Across the state, Missouri had 30 active count circles—the most ever. The Dade County circle was the newest addition. This year saw increased participation, and 152 species were recorded. Three counts recorded over one hundred species: Four Rivers (108 sp.), Dade County (107 sp.), and Clarence Cannon NWR (102 sp.).
While a few counts experienced heavy rains, the season was relatively mild and dry, possibly influencing the high numbers of certain taxa. Black Vulture and Red-shouldered Hawk continued their trend of being recorded further north than they had historically.
Big Oak Tree SP recorded the state’s high count of Killdeer (884 birds) and the state’s third record of Rose-breasted Grosbeak. Clarence Cannon NWR saw two Plegadis ibis, a first for Missouri, and a Gray Catbird, a first for the count. Cole Camp Prairies saw 779 White-crowned Sparrow, the state high count. Dade County reported the state’s second record of Pacific Loon, as well as the eighth record of Smith’s Longspur. Dade also set the state high count of Common Loon with 50 birds. Four Rivers had an impressive year with its first record of Sora, its second records of Long-billed Dowitcher and Dunlin, and the state high count of Least Sandpiper and Lapland Longspur. Jefferson City located the third state Say’s Phoebe and an Eared Grebe. Kansas City had a Long‑tailed Duck and the state high count for Bufflehead. Loess Bluffs NWR also recorded its first Sora, as well as state high counts of Trumpeter Swan (3967 birds) and Ring-necked Duck (9250 birds). Loess Bluffs also had 3 Plegadis ibis, one of which could be identified as White-faced Ibis, a state first. Mingo NWR set the state high count for Greater White‑fronted Goose, and it recorded the second state record of Northern Parula. St. Joseph had a Prairie Falcon, as well as its first Yellow-headed Blackbird. Taney County reported Virginia Rail for the second time. Trimble also had Yellow-headed Blackbird, in addition to Northern Shrike and Spotted Towhee. Weldon Spring located the state’s first Varied Thrush, which happened to be only 12 miles from a second bird outside the count circle.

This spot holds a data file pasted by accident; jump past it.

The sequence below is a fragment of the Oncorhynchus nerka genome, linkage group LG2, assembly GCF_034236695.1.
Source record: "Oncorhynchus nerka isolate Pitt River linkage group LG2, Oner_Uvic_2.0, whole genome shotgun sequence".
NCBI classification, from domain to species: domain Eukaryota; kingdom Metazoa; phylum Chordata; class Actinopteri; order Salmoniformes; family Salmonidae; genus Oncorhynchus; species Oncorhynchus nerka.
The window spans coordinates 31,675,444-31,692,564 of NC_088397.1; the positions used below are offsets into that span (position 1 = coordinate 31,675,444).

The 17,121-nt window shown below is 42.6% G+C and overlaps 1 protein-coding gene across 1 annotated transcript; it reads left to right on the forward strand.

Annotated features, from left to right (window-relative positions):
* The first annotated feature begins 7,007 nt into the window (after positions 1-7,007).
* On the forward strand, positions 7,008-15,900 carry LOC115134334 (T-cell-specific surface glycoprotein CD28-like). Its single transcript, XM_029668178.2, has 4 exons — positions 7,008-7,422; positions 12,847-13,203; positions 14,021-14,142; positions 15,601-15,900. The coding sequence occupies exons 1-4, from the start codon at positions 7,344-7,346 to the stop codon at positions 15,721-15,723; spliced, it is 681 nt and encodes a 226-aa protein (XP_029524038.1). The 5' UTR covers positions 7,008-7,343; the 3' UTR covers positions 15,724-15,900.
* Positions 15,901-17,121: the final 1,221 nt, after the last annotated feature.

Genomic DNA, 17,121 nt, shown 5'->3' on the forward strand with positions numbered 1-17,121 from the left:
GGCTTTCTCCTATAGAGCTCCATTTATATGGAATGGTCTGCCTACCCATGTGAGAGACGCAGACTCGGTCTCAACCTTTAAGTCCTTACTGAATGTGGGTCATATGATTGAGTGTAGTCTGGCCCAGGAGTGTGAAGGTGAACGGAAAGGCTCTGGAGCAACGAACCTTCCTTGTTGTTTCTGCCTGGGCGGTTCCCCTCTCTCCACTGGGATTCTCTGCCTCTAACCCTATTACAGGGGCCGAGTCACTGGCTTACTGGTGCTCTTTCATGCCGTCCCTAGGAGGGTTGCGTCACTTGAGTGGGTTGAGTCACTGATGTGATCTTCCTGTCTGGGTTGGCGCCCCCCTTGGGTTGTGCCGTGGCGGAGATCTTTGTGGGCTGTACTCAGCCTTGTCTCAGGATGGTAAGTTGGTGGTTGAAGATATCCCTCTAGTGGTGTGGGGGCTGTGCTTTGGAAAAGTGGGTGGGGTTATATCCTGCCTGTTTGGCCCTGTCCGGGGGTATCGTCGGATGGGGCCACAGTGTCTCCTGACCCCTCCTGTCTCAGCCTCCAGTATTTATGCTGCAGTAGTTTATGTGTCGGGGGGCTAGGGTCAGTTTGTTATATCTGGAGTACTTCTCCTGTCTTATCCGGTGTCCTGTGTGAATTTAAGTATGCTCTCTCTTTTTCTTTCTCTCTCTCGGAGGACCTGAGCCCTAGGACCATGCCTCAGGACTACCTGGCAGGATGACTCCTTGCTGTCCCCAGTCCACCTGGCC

Notable count week birds included Lesser Black-backed and Glaucous gulls at Confluence, and Snowy Owl at Dade County.
In February 2021, the entire state experienced a hard, extended freeze with temperatures routinely dipping below 0°F in many areas. I personally noticed my local Carolina Wrens were absent and many of the usual Eastern Bluebird nest boxes were left unattended the next spring. Comparing the current season (Dec 2021 - Jan 2022) to the 10-year average, the data show declines of Carolina Wren, Northern Mockingbird, Eastern Bluebird, Hermit Thrush, and Eastern Phoebe by around 50%. For this group of species, Missouri represents part of the northern extent of their winter range, and so they would presumably be less adapted to the extreme cold. It is important to recognize that while a 50% reduction is eye-opening, this year’s count data occurred after a complete breeding season for these species, and the number of CBC participants out looking for them was above average this year. These two facts help highlight the real mortality of the winter event in early 2021. Saddening as it may be, the strongest individuals have survived to reproduce, strengthening the population for the future. Now that it is spring of 2022, as I write this, I am pleased to hear the calls of a pair of Carolina Wren outside my window once again. As the old adage says, “Life finds a way.”